SPAA CEO Andrea Slattery says that, with the release of the guidelines, “Government and regulators can have a high degree of confidence that LRBAs are being used appropriately and that the industry has best practice guidelines for lending and advice in place.”

SPAA LRBA Lenders Guidelines

According to SPAA the LRBA guidelines for lenders are “intended to establish banking industry standards” to work with other lending policies. The guidelines include items such as:

  • Seeking acknowledgement from the SMSF trustees that they were recommended to seek expert advice
  • SMSF trustee to certify the SMSF is complying with SIS requirements
  • Lenders to provide information to trustees, including:
    • Details of the LRBA structure
    • “Advantages/risks of LRBAs”

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SMSF real estate investment advice needs regulation

SMSF & Superannuation NewsThe Bank of Queensland, in its submission to the Senate committee investigating proposed changes to the FoFA reforms, has raised the issue of increased regulation to protect consumers, including SMSF real estate investors, from property promoters. Calling the different regulatory approaches between real estate and other investments an “anomaly” BOQ recommends that “advice on the purchase of real estate, other than for owner occupiers, be included in the definition of financial advice”. This would provide a “consistent framework” and there is no “valid reason for the financial services licensing system not to apply to advice with respect to real estate investments”. Part of this concern comes from BOQ seeing unregulated real estate investment advice driving consumers into SMSFs which are inappropriate for them, including because the “fund too small to be economic” or the “consumer is not equipped to be a trustee”.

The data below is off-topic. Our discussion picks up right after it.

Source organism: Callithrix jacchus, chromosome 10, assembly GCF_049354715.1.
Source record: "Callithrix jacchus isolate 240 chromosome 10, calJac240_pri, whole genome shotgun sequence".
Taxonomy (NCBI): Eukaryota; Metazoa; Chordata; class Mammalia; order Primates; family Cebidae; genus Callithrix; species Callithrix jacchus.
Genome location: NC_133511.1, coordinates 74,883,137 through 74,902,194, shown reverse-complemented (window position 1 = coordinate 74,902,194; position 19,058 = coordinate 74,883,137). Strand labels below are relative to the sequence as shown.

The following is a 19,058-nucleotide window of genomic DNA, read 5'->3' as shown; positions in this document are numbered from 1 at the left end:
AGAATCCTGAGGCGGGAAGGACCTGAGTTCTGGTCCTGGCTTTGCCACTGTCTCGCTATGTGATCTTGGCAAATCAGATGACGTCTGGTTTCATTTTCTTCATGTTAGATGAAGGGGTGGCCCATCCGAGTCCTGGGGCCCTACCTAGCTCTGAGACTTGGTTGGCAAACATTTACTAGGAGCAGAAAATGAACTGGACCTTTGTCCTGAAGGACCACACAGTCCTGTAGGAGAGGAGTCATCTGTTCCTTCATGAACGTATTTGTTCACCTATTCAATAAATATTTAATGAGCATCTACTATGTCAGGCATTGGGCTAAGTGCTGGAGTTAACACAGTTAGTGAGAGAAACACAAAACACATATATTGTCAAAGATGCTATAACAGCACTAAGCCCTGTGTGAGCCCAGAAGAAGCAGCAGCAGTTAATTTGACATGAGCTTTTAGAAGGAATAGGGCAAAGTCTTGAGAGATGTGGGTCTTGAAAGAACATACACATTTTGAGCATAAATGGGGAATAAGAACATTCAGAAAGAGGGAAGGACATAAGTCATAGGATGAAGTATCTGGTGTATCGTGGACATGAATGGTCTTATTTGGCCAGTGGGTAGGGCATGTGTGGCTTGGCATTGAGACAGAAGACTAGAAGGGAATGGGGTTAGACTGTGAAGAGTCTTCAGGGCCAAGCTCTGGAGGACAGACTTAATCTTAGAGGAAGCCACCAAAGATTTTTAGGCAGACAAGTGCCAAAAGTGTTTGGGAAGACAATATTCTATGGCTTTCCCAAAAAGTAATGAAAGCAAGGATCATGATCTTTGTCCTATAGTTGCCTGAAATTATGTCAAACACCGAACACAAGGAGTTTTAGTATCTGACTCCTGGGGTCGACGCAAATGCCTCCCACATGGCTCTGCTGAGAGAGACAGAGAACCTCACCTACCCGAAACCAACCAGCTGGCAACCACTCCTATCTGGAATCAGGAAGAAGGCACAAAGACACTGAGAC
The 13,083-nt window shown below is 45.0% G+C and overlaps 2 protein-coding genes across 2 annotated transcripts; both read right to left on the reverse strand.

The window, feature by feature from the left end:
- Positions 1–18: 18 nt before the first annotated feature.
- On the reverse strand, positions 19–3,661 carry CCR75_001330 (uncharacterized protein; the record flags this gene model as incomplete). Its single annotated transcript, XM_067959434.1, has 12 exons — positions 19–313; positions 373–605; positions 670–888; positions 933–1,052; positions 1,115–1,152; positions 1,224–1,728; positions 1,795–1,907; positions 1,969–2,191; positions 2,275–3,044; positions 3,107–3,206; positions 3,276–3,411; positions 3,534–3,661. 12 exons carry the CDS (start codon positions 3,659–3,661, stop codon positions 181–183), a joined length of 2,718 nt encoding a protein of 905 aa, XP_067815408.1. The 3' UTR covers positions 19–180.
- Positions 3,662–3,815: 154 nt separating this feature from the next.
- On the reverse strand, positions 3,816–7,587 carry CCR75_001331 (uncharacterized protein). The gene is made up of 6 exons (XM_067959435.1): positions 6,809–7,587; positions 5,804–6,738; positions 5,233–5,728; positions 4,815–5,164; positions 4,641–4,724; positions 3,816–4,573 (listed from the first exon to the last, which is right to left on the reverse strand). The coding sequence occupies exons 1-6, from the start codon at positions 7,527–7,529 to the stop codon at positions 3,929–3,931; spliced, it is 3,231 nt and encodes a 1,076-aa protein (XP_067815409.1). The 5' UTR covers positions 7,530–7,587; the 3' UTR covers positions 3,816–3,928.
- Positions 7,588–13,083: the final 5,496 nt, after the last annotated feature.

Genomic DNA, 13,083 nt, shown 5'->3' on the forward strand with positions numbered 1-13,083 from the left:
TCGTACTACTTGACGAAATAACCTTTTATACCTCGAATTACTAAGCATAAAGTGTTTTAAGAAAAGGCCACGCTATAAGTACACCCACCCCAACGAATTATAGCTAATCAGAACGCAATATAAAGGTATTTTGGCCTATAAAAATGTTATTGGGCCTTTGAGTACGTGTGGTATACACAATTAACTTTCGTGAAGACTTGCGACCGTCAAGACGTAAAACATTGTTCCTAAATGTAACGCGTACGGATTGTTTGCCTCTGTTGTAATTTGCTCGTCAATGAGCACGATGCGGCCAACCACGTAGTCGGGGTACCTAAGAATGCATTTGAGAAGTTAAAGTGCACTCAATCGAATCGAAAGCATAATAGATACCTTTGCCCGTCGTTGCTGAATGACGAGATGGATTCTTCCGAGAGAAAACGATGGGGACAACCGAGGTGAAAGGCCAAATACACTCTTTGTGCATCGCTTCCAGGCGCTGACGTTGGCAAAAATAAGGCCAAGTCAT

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Will there be a review of SMSF Borrowing and LRBAs?

SMSF borrowing property - limited recourse borrowing arrangement LRBAComments by the then Assistant Treasurer Arthur Sinodinos seem to have put to an end to the long-expected review into SMSF Limited-Recourse Borrowing Arrangements (LRBAs). However there is still support for such a review in the submissions so far to the Financial System Inquiry.

The Cooper Review (Super System Review) made the following recommendation in regards to SMSF borrowing and LRBAs:

Recommendation 8.10: The 2007 relaxation of the borrowing provisions and the consumer protection measures that have recently been announced should be reviewed by government in two years’ time to ensure that borrowing has not become, and does not look like becoming, a significant focus of superannuation funds.”

As the Cooper Review was released in 2010 this would have meant a review of LRBAs by 2012. It appears from the Review Paper that the thinking behind the above recommendation was that the changes to SMSF borrowing were “still recent”. The announcement by the government of the intention to make LRBAs Financial Products under the Corporations Act seems to have also influenced the Panels thoughts on the matter. However it is now over four years since that announcement and the proposed changes have not been implemented. The Panel did seem to be concerned about SMSFs borrowing, believing it to be “inconsistent with Australia’s retirement policy” and wanted to ensure that “borrowing does not become a significant focus of SMSFs”.